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Meet the researcher seeking survival hacks from a time before the dinosaurs

GVR Prasad, one of India’s leading palaeontologists, believes his field could hold the key to how life survived after each of Earth’s previous mass extinction events.
Prasad at a dig site in Ariyalur, Tamil Nadu. “My most exciting find has been a 66-million-year-old fossil of the first cretaceous mammal that lived in the Deccan volcanic province,” he says.
Prasad at a dig site in Ariyalur, Tamil Nadu. “My most exciting find has been a 66-million-year-old fossil of the first cretaceous mammal that lived in the Deccan volcanic province,” he says.
Updated on Jan 31, 2021 06:28 AM IST
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In a new book, insightful thoughts on readying for life’s final exam

Arun Shourie’s Preparing: For Death offers advice on last days, and explores the end as an opportunity to move on rather than an occasion to fear.
Death is inevitable, and yet passing over needn’t come as a surprise or scary chapter, as we’ve learnt from the 2017 film Coco.(IMAGE COURTESY PIXAR)
Death is inevitable, and yet passing over needn’t come as a surprise or scary chapter, as we’ve learnt from the 2017 film Coco.(IMAGE COURTESY PIXAR)
Updated on Jan 08, 2021 07:36 PM IST
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Hindustan Times | By

Check out a virtual pandemic-era travelogue focused on South Asia

The Daak Vaak repository on Instagram is crowdsourced, with people sending in photographs of cities they love and miss.
Karachi. For some, the repository offers glimpses of cities they will likely never visit. For others, it is a reminder that borders often separate people who were once one.(Lawaiza Zahid Hussain)
Karachi. For some, the repository offers glimpses of cities they will likely never visit. For others, it is a reminder that borders often separate people who were once one.(Lawaiza Zahid Hussain)
Updated on Dec 27, 2020 05:41 AM IST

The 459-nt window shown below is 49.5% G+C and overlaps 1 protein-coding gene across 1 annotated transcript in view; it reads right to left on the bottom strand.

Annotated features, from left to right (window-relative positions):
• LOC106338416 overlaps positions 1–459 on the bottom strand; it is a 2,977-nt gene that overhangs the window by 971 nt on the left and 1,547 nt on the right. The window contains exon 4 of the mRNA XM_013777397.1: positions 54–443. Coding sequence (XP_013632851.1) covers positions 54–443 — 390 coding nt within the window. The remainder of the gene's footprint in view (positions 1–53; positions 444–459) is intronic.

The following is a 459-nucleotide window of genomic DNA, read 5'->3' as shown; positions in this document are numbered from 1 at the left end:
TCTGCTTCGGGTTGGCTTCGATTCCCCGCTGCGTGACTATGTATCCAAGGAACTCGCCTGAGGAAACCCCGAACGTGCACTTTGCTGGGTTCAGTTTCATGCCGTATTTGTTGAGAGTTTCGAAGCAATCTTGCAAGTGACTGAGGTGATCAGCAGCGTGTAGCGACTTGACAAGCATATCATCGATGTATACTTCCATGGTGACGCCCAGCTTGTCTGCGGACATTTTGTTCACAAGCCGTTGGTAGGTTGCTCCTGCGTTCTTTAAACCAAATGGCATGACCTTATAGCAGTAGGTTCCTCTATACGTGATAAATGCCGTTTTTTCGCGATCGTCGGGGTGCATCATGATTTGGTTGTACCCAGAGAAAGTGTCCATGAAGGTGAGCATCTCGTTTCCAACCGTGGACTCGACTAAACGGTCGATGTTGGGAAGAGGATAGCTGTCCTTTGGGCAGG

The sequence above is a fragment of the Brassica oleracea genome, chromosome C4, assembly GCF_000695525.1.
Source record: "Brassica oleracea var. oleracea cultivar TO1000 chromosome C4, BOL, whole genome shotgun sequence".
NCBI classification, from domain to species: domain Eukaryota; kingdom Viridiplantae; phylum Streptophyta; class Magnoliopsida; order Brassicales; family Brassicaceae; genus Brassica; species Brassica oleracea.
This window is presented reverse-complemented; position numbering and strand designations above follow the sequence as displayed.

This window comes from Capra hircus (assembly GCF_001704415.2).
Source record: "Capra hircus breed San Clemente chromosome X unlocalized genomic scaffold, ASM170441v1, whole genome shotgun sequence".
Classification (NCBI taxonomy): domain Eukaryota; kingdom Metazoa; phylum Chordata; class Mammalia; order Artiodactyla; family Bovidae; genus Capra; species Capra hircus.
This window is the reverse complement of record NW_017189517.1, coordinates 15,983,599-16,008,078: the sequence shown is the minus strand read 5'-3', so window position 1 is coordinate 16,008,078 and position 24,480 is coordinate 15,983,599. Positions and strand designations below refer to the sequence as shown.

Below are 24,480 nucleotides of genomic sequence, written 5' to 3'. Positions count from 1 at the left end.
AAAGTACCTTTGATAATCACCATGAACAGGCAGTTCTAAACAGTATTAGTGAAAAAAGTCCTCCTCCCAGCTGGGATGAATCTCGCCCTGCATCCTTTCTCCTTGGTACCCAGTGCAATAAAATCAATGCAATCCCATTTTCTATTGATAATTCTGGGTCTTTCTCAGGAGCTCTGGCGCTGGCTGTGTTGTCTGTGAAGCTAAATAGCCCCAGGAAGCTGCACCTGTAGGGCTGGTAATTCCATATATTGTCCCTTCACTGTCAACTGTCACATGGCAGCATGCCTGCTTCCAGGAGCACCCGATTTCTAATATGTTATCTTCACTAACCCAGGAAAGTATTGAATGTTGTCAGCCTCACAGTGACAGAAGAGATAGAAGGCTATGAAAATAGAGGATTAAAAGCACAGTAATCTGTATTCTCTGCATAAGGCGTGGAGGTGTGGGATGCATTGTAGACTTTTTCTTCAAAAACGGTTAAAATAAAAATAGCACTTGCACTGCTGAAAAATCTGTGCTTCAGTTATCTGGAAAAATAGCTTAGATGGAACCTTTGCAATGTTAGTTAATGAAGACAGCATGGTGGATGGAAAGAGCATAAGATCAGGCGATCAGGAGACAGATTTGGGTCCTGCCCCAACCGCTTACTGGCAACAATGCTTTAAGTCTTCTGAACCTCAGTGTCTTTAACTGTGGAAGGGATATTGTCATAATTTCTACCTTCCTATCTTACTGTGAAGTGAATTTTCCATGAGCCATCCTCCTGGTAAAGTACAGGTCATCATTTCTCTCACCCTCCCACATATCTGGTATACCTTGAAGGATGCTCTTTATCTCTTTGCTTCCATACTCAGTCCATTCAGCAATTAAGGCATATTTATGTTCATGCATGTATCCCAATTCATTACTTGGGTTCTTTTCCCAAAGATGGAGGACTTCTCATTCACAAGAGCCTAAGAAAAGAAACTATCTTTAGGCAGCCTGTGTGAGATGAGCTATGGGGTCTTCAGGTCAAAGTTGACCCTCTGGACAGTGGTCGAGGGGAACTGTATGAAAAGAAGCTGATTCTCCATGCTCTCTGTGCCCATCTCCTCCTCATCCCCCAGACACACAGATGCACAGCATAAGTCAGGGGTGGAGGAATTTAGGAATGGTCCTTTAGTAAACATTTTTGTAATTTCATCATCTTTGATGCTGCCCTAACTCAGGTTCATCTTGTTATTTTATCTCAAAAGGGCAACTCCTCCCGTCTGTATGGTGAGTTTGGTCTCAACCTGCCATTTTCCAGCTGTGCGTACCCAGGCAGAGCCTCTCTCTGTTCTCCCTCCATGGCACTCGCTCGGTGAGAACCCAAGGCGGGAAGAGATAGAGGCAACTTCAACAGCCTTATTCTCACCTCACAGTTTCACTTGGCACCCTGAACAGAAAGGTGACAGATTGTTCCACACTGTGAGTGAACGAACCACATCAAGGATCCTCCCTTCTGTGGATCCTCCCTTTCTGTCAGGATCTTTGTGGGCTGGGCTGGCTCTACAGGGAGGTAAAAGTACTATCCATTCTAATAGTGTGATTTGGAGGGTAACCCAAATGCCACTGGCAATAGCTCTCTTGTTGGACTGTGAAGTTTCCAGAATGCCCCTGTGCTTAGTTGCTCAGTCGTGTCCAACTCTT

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Hindustan Times | By

The Playbook: How to tackle trolls and stay sane, via comedian Agrima Joshua

Joshua, 30, was been doing stand-up for four years. Her hacks for dealing with the hate hinge on self-care, humour and, sometimes, confrontation.
When social media is the audience and the hotbed of abuse, it’s hard to avoid trolls. The trick, says Joshua, is to protect your privacy, mute the haters and cling to your sense of humour.(HT File Photo)
When social media is the audience and the hotbed of abuse, it’s hard to avoid trolls. The trick, says Joshua, is to protect your privacy, mute the haters and cling to your sense of humour.(HT File Photo)
Updated on Nov 24, 2020 12:33 PM IST
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Hindustan Times | By

What’s your lockdown challenge?

It takes a certain degree of energy and will—and a healthy sprinkling of providence—but some are actually managing to use the lockdown to work on long-pending personal projects and ambitions.
It takes a certain degree of energy and will—and a healthy sprinkling of providence—but some are actually managing to use the lockdown to work on long-pending personal projects and ambitions.
It takes a certain degree of energy and will—and a healthy sprinkling of providence—but some are actually managing to use the lockdown to work on long-pending personal projects and ambitions.
Updated on May 12, 2020 12:07 PM IST